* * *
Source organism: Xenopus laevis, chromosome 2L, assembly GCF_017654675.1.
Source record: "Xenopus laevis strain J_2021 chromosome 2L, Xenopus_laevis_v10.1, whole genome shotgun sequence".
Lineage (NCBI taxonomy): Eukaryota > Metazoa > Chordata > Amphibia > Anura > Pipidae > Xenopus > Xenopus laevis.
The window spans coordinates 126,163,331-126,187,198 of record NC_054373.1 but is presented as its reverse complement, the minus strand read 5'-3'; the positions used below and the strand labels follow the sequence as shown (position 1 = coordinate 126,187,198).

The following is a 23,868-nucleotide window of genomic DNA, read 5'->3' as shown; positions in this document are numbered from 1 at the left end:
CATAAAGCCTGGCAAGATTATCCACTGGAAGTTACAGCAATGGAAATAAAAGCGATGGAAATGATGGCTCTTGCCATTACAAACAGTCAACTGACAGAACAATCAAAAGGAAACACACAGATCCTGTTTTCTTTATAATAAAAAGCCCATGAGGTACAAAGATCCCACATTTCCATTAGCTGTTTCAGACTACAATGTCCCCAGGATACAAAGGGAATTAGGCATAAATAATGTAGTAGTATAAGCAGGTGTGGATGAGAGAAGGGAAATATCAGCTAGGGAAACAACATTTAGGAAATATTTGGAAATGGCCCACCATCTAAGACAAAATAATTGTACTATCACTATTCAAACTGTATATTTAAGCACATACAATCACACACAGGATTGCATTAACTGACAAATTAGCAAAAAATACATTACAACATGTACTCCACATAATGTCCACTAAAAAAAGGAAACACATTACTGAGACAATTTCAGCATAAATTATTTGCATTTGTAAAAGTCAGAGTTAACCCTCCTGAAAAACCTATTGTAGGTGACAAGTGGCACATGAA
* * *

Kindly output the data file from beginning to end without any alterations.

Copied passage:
Source organism: Xenopus laevis, chromosome 2L, assembly GCF_017654675.1.
Source record: "Xenopus laevis strain J_2021 chromosome 2L, Xenopus_laevis_v10.1, whole genome shotgun sequence".
Lineage (NCBI taxonomy): Eukaryota > Metazoa > Chordata > Amphibia > Anura > Pipidae > Xenopus > Xenopus laevis.
The window spans coordinates 126,163,331-126,187,198 of record NC_054373.1 but is presented as its reverse complement, the minus strand read 5'-3'; the positions used below and the strand labels follow the sequence as shown (position 1 = coordinate 126,187,198).

The following is a 23,868-nucleotide window of genomic DNA, read 5'->3' as shown; positions in this document are numbered from 1 at the left end:
CATAAAGCCTGGCAAGATTATCCACTGGAAGTTACAGCAATGGAAATAAAAGCGATGGAAATGATGGCTCTTGCCATTACAAACAGTCAACTGACAGAACAATCAAAAGGAAACACACAGATCCTGTTTTCTTTATAATAAAAAGCCCATGAGGTACAAAGATCCCACATTTCCATTAGCTGTTTCAGACTACAATGTCCCCAGGATACAAAGGGAATTAGGCATAAATAATGTAGTAGTATAAGCAGGTGTGGATGAGAGAAGGGAAATATCAGCTAGGGAAACAACATTTAGGAAATATTTGGAAATGGCCCACCATCTAAGACAAAATAATTGTACTATCACTATTCAAACTGTATATTTAAGCACATACAATCACACACAGGATTGCATTAACTGACAAATTAGCAAAAAATACATTACAACATGTACTCCACATAATGTCCACTAAAAAAAGGAAACACATTACTGAGACAATTTCAGCATAAATTATTTGCATTTGTAAAAGTCAGAGTTAACCCTCCTGAAAAACCTATTGTAGGTGACAAGTGGCACATGAA